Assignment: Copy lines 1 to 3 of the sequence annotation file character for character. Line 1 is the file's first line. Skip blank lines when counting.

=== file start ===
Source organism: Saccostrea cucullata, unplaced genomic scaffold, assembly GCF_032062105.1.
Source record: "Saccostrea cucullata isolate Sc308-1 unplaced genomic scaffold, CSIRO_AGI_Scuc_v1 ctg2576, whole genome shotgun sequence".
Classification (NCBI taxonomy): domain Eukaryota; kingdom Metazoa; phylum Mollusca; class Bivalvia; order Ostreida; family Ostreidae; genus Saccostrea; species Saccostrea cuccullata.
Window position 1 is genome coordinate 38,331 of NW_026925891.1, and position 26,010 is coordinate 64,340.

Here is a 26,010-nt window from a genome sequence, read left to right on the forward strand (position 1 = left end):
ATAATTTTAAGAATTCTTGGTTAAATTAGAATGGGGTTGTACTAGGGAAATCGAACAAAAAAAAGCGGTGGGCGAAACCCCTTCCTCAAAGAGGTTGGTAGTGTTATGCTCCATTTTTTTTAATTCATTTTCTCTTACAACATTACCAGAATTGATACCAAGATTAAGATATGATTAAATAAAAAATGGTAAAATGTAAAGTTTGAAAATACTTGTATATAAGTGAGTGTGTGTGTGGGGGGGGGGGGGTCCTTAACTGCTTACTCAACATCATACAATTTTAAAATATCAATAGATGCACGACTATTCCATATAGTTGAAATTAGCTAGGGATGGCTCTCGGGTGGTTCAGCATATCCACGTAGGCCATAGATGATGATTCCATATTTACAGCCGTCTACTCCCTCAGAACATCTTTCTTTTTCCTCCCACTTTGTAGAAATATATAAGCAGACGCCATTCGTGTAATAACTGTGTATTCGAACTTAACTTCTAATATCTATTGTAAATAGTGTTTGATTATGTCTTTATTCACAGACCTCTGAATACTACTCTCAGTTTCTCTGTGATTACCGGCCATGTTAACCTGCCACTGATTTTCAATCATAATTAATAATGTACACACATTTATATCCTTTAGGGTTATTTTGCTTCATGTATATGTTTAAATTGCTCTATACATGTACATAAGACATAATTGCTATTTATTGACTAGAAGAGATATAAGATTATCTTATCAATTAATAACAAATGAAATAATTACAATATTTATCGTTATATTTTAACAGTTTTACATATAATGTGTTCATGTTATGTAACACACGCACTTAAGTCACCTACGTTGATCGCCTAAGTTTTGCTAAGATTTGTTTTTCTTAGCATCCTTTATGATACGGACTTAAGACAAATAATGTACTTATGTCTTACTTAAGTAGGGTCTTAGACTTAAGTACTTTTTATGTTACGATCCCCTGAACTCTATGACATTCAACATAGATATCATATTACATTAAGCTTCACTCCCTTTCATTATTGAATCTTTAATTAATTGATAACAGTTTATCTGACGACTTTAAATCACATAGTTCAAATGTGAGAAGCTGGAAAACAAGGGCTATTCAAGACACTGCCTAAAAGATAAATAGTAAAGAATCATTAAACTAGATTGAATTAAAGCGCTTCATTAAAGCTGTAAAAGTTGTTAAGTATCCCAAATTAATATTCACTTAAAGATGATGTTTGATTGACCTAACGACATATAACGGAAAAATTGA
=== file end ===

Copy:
Source organism: Saccostrea cucullata, unplaced genomic scaffold, assembly GCF_032062105.1.
Source record: "Saccostrea cucullata isolate Sc308-1 unplaced genomic scaffold, CSIRO_AGI_Scuc_v1 ctg2576, whole genome shotgun sequence".
Classification (NCBI taxonomy): domain Eukaryota; kingdom Metazoa; phylum Mollusca; class Bivalvia; order Ostreida; family Ostreidae; genus Saccostrea; species Saccostrea cuccullata.